Reading food labels

Carefully reading the labels on food packets can help you pick the healthier option between similar products. They can also help you to think about the ingredients in different foods. But sometimes things are not quite as they seem.

'No added sugar' label on squash bottle

Most food packaging tells you how much energy (calories)  a food gives per portion or for 100g. It also tells you how much of the different nutrients the food contains. It will also list the ingredients in the food, whether it contains things that could set off allergic reactions and the date by which you should eat it.

What’s in my food?

Most food packaging that you find in supermarkets now have a label on the front. Labels on the front of a pack mean that it's easier to see at a glance what is in a food product. You can also compare it quickly with other similar products.

food-labels

Labels should include the following information per portion of food:

  • the amount of energy (shown as kilojoules (kJ) and kilocalories (kcal), which are known as calories)
  • the amount of fat and saturated fat
  • the amount of sugar
  • the amount of salt.

These amounts will be shown as ‘Reference Intakes’ (they used to be called ‘Guideline Daily Amounts’). Alongside the amounts in the list above, food labels show how much one portion of this food would take from the maximum amount you should eat of a different nutrient in one day. For example, it could say that one portion of your cereal has 20% of the amount of sugar you should eat in a day. Be aware, though, that your portions might be bigger than the amount listed on the pack as a portion.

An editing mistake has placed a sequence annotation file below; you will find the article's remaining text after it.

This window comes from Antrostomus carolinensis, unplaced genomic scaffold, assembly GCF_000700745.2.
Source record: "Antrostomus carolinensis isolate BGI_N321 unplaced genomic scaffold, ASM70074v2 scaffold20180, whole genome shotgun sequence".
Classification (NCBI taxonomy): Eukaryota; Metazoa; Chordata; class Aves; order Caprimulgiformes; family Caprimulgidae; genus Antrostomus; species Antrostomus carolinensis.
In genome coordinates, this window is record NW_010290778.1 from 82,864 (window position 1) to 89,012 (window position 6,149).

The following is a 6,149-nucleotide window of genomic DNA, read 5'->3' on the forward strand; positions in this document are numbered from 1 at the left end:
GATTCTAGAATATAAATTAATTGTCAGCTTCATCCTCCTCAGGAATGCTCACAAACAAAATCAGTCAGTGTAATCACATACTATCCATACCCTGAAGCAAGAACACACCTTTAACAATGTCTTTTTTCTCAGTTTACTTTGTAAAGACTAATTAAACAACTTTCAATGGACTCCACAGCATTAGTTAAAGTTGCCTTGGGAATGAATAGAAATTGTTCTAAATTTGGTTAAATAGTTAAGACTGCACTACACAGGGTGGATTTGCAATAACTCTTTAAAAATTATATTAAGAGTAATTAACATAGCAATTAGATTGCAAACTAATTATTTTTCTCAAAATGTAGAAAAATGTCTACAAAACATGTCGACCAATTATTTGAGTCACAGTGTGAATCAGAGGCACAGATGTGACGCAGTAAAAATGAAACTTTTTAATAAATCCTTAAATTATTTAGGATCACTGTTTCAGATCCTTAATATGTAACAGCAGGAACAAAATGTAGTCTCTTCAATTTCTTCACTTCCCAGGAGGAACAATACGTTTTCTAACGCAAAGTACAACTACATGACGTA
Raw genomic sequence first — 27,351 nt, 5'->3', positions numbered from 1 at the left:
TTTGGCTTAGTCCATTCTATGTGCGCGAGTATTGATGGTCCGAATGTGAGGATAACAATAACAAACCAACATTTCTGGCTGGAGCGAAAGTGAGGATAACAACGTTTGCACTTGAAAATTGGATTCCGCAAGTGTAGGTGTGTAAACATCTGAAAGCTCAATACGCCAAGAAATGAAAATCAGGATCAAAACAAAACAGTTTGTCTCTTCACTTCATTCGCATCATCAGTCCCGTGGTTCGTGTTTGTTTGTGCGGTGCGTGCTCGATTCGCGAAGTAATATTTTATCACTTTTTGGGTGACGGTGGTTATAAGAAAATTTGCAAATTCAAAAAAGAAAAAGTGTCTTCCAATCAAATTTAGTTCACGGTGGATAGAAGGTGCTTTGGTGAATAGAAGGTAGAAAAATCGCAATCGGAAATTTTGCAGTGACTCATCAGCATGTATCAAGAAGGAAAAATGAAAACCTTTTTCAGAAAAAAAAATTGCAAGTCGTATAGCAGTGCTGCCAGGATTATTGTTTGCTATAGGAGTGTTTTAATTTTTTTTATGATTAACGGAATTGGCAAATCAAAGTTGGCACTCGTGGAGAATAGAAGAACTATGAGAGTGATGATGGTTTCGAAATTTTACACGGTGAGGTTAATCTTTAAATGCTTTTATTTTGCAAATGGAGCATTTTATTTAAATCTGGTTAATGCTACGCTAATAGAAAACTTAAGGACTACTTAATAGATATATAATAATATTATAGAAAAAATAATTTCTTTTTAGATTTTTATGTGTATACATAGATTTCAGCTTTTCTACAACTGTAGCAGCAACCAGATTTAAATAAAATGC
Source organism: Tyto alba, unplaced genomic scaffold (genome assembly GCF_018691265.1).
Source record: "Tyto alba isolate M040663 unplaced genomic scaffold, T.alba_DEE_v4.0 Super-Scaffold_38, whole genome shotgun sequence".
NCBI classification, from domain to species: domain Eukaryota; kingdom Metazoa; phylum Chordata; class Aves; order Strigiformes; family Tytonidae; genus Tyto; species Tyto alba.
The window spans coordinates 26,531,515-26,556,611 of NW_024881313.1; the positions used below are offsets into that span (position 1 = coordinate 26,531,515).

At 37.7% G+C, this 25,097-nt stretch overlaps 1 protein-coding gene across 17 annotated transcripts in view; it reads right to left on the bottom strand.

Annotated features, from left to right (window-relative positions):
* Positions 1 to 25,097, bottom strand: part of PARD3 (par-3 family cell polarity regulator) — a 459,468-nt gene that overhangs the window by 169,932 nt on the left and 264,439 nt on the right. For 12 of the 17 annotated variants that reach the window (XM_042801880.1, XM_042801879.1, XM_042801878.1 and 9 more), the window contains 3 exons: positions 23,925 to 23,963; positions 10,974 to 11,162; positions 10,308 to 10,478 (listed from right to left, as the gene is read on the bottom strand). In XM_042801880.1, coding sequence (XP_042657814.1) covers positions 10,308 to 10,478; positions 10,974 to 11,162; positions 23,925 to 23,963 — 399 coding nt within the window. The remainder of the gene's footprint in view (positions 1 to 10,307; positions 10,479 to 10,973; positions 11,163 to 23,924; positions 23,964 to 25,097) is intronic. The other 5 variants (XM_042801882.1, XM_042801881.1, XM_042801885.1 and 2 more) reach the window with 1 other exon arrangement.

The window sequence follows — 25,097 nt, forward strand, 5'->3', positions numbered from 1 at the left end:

Food labels may also use red, amber and green colours to give you an idea of how healthy the food is. This lets you see easily whether the food has high, medium or low amounts of fat, saturated fat, sugars and salt:

  • red means high
  • amber means medium
  • green means low

So, in short, the more green you see, the healthier the food is.

Be aware of health claims on packaging

Food packaging often makes health claims for the food. It might say, it ‘helps maintain a healthy heart’, or ‘helps aid digestion’.

General claims, such as ‘healthy’ or ‘good for you’, are only allowed if they can be backed up. This means that they must tell you in what way the food is ‘healthy’.

The words ‘light’, ‘low fat’ or ‘no added sugar’ can be misleading. These promises have to be true – so a food has to be lower in fat if it says ‘low fat’ – but they often make up for this by increasing another unhealthy ingredient, such as sugar.

Light or lite

If the label says a food is ‘light’ or ‘lite’, it must be at least 30 percent lower in at least one thing, such as calories or fat, than the standard version. The label must explain exactly what has been reduced and by how much – for example, ‘Light – 30% less fat’.

You may be surprised at how little difference there is between foods that say they’re ‘light’ and those that don't. A ‘light’ version of one brand of crisps may contain the same amount of fat or calories as the standard version of another brand.